Building on creative inspiration
Billie Eilish’s music may be unique, but that doesn’t mean the sounds and lyrics come to Eilish and O’Connell out of thin air; in fact, the opposite is true. When they’re not writing or recording music, Eilish and O’Connell listen to every genre and every age of music they can. According to O’Connell, these other songs become a subconscious influence on their writing that gets “boiled down into this broth that we make.”
Similarly, organizations need not limit inspiration to any single source. With a solid foundation of creative leadership established, organizations can focus on incorporating creative thought into the company culture. This can start with a reactive approach that ensures there is a platform for capturing new ideas from employees, customers, suppliers, or other stakeholders. With this platform in place, organizations can get more proactive by encouraging and incentivizing the generation of new ideas. Even if an idea doesn’t pan out, making this a fun process for stakeholders through gamification or other means can be well worth the effort.
LEGO does this by allowing customers to submit ideas for unique brick-building concepts through its “LEGO Ideas” platform. The main appeal for customers comes from the possibility of their concept being sold by LEGO on store shelves if it garners enough support from the LEGO social community. But even if the idea isn’t one of the most popular, customers can still earn rewards, get the chance to share their ideas, and interact with fans who are as passionate about LEGO as they are.
Pushing the creative envelope
Rather than adapting to music industry and societal norms, Billie Eilish is shaping them. Eilish isn’t afraid to release songs with themes other artists typically avoid, including topics like teen suicide and climate change. She has also pushed back on what she believes society wrongly expects from women and young girls by not faking smiles for the camera and by wearing baggy clothing to prevent body shaming. For Eilish, these may be conscious moral stances, yet from a commercial standpoint, these choices have the added benefit of being thoroughly relatable to her core audience of teens and young adults.
In addition to being impacted by elements within a business, creative potential can be constrained by an industry environment that discourages operating contrarily to well-established practices or regulations. Like Billie Eilish defining her standard for how a pop star should look and act, pushing creativity beyond the four walls of your company can remove industry barriers, enabling the creative organization you’ve built to flourish.
If the industry ecosystem limits creative potential, it could mean investing time and resources in industry associations or political action committees to effect change. Consider the example of French supermarket chain, Carrefour, which used its resources to help repeal a European law that prohibited 97% of agricultural biodiversity. This led to an increase in the fruit and vegetable consumption of Carrefour’s customers, an increase in its bottom line, and it completely transformed how Carrefour’s employees think about solving problems in the industry.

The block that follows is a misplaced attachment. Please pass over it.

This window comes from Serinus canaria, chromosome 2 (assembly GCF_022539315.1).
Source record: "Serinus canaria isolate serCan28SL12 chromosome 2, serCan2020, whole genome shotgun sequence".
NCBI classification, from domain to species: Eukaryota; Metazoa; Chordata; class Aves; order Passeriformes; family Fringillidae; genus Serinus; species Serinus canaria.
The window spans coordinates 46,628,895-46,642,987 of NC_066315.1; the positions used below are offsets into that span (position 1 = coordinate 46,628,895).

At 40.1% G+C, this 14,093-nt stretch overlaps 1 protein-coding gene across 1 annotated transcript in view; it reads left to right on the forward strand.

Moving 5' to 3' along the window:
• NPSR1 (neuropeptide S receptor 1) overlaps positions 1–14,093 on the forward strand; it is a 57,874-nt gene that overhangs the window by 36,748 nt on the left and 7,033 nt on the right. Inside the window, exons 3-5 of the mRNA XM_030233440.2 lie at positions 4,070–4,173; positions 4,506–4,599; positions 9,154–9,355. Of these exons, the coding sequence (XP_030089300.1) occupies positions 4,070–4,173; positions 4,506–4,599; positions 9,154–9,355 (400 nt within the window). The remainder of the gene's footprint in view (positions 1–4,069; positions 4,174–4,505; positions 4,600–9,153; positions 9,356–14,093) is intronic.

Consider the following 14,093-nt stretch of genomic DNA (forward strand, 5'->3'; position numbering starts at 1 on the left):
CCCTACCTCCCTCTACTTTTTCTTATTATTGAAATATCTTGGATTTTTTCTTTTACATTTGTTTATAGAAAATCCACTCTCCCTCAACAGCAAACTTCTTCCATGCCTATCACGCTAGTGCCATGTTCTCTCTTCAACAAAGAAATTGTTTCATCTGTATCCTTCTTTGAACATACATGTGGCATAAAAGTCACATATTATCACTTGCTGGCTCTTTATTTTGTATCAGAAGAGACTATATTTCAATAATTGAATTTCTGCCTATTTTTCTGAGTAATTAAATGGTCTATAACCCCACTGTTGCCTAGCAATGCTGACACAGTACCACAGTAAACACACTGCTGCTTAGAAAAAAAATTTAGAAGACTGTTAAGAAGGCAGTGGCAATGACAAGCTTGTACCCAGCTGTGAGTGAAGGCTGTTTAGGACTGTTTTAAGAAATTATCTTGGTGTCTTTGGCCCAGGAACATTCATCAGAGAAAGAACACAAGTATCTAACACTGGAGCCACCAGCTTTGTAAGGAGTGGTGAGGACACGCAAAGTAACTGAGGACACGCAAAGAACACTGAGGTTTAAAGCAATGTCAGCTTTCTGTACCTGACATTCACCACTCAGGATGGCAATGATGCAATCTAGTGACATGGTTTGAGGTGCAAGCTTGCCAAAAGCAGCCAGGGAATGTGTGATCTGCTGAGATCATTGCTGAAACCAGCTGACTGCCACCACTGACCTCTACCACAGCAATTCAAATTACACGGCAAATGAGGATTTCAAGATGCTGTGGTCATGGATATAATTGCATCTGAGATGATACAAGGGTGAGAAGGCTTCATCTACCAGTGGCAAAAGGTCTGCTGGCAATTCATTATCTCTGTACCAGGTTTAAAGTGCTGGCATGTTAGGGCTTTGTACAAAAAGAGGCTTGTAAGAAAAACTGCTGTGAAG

In music as in business, a creativity gap presents an opportunity. Autotuned singers who release songs written by the same individuals writing everyone else’s music can easily be replaced. Billie Eilish’s unique sound, featuring lyrics written by Eilish and her brother, is nearly impossible to replicate. And because Eilish operates in an environment that leverages her freedom as a creative leader and builds on inspiration from nearly infinite sources, all within an ecosystem she pushed to form, there are no limits to what Eilish can create and accomplish. While this may come naturally to Eilish, it is still intentional. As the singer puts it, “If I'm inspired to make a certain kind of song, I'm going to make that kind of song, no matter if it's what they know me as or think I am.”
Whether your brand needs only minor tweaks to reach its creative potential or whether it needs a complete overhaul to rethink what creativity can offer, the path forward could require being as intentional about your approach as Billie Eilish is about hers. Brands can choose the common, more commoditized path like the pop music of today—and probably of tomorrow—or they can use the opportunity the creativity gap offers to stand out. By reshaping creative leadership, building systems for generating creative ideas, and pushing creative thought beyond previous boundaries, brands may find that, like Billie Eilish, there is no limit to what they can create and accomplish.
Andy Sandoz is a partner and global chief creative officer of Deloitte Digital where he leads the full range of creative services, as well as the UK customer perspective on net zero. Andy’s work connects creativity with the strategy, design, and technology of consulting to shape sustainable business futures.
Mark Singer is the US CMO of Deloitte Digital. He embeds creativity into the way businesses solve their problems and creates purpose-driven solutions that transform how they operate, while growing their bottom line.
Rory McCallum is a manager of research and insights for Deloitte’s CMO Program. As a researcher with Deloitte Services LP, he focuses on emerging marketing trends and CMO dynamics within the C-suite.
Narasimham Mulakaluri is a data scientist for Deloitte’s research and insights team. He focuses on statistical methods, machine learning, and AI techniques to solve business problems and support researchers in predicting market trends.